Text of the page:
Canadian citizens usually do not need a visa as a NAFTA Professional, although a visa can be issued to qualified TN visa applicants upon request. A Canadian citizen without a TN visa can apply at a U.S. port of entry. Canadian citizens can also review information regarding TN visas through U.S. Embassy Ottawa’s website.

When Does a Canadian NAFTA Professional Need a Visa? A Canadian residing in another country with a non-Canadian spouse and child would need a visa to enable the spouse and child to be able to apply for a visa to accompany or join the NAFTA Professional, as a TD visa holder.

Can I get financing here to buy Florida real estate?

Yes you can. Right now the best lender that I know of is RBC for CanadiansYour interest rate may be a little bit higher than someone buying a house to live in as a primary residence, but the rates I have seen from RBC are not too bad. Some Canadian buyers have taken advantage of the current low prices for Florida real estate as compared to their homes in Canada and are getting equity lines of credit from their primary homes in Canada and then just paying cash. Currently in 2012 financing in the United States is very tight and difficult to get for foreign buyers. You should try to obtain funding in Canada before you start making offers on real estate so there are no delays. Then you can pay cash for your real estate purchase.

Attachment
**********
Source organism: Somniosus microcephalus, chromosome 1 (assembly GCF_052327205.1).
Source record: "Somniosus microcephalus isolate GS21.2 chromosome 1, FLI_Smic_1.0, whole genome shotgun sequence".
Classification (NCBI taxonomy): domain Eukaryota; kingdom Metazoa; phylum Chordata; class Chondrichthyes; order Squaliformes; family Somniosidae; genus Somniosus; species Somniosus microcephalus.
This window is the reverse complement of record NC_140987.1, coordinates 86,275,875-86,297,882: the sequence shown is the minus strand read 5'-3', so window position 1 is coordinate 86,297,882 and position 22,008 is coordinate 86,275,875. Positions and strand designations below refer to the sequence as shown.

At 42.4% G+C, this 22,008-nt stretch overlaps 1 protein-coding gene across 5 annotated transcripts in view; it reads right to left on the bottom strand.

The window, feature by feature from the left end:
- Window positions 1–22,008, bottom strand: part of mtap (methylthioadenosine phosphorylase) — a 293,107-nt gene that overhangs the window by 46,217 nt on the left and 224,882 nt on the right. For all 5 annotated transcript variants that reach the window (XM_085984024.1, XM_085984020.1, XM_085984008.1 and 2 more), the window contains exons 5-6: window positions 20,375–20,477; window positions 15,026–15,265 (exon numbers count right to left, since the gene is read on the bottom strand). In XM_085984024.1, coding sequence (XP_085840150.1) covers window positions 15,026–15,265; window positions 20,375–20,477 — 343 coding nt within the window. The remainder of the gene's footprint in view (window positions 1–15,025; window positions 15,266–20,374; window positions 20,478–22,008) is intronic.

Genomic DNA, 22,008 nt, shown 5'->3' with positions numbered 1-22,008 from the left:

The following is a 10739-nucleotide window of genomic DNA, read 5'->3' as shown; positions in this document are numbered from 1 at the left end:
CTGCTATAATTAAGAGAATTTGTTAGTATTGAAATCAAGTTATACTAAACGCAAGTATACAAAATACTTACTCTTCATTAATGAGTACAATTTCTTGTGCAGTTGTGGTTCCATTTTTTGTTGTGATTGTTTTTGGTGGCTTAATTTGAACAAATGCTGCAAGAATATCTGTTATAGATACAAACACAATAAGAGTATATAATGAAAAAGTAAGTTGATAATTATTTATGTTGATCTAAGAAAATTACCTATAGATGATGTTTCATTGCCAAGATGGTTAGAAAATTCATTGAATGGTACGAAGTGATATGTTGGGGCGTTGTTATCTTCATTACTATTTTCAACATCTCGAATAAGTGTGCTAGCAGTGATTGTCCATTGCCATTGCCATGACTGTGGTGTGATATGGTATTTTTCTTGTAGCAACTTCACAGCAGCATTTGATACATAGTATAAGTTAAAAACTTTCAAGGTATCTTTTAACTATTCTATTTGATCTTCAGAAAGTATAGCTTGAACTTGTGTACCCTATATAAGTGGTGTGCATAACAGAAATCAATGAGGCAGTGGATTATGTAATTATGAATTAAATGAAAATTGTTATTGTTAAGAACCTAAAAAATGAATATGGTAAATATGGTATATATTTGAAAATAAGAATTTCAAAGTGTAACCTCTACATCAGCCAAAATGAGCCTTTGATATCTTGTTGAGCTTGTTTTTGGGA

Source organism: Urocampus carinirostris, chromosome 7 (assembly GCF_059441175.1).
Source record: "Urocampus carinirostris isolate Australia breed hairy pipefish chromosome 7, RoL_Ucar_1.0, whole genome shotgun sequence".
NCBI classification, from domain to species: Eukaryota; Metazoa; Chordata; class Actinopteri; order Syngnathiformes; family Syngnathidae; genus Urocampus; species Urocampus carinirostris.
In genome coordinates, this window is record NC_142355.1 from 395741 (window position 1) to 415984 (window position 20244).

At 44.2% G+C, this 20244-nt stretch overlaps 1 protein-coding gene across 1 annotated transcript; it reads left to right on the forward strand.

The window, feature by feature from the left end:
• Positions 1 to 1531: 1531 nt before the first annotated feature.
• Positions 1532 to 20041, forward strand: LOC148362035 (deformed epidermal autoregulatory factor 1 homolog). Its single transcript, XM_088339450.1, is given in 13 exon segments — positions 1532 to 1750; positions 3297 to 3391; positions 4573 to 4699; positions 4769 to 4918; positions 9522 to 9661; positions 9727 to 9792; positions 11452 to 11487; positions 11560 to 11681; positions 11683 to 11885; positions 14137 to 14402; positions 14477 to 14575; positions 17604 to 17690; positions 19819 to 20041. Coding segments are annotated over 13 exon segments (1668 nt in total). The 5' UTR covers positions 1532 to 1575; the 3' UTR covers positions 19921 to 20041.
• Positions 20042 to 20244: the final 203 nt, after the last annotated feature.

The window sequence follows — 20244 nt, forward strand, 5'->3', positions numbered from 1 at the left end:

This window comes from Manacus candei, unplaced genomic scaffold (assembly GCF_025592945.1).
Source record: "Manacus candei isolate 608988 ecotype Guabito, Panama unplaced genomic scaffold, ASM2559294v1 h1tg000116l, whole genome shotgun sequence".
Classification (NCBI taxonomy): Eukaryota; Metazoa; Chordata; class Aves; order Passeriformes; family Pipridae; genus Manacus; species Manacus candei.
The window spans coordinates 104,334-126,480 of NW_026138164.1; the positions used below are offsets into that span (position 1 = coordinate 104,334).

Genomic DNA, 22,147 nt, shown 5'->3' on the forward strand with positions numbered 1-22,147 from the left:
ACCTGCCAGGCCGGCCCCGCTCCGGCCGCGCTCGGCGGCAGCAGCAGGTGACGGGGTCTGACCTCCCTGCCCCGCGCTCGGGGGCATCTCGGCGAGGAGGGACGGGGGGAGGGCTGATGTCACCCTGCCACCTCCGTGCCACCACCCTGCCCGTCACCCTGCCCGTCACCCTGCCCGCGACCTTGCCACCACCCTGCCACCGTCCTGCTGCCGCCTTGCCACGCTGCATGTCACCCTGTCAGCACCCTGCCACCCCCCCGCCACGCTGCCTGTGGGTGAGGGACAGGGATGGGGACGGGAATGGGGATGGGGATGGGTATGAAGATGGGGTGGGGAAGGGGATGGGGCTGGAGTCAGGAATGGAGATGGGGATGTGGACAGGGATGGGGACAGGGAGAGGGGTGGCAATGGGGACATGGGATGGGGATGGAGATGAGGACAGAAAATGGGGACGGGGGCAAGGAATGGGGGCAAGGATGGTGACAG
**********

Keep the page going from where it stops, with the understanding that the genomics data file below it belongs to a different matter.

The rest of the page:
Are property taxes higher for Canadians that buy Florida real estate?

No, your property tax bill will be the same as anyone else buying a second home or investment property whether they are U.S. citizens or Canadian citizens. The only time a property owners taxes would be less is if the owners live in the house as their primary residence and apply for homestead exemption.

Are there other restrictions for Canadians buying homes in Florida? 

There are no restrictions that I know of for Canadians buying homes in Florida. If you buy in a deed restricted community or in a condo association that as a homeowners association rules and regulations you would have to abide by those rules.

What about Income Tax Regulations?

You can contact the Canadian Revenue Agency Website at www.cra.gc.ca or call them for individual income tax inquiries at 1-800-959-8281.

Tax issues for Canadians reference website
http://www.bdo.ca/library/publications/tax/taxbulletins/092005.cfm

ITIN Guidance for Foreign Property Buyers and Sellers http://www.irs.gov/individuals/article/0,,id=120219,00.html

What are the fees/closing costs when buying Florida real estate?

The fees involved in buying a house in Florida will be very similar to buying a house in Canada, when you find a home to buy and you are setting up the paperwork with the title company or attorney handling the purchase you will get a written breakdown of costs involved in the purchase. The most common costs are the following:

Home inspection fee, Property insurance, Appraisal fee, title insurance and county recording fees for the note and mortgage if a loan is being placed on the home. Also your lender may charge points and processing and underwriting fees to secure your loan.

Is it hard to get a property insured in Florida if I am only there part time in the Winters?

This has not been a problem for us, we have insurance companies that will write property insurance for Canadian buyers.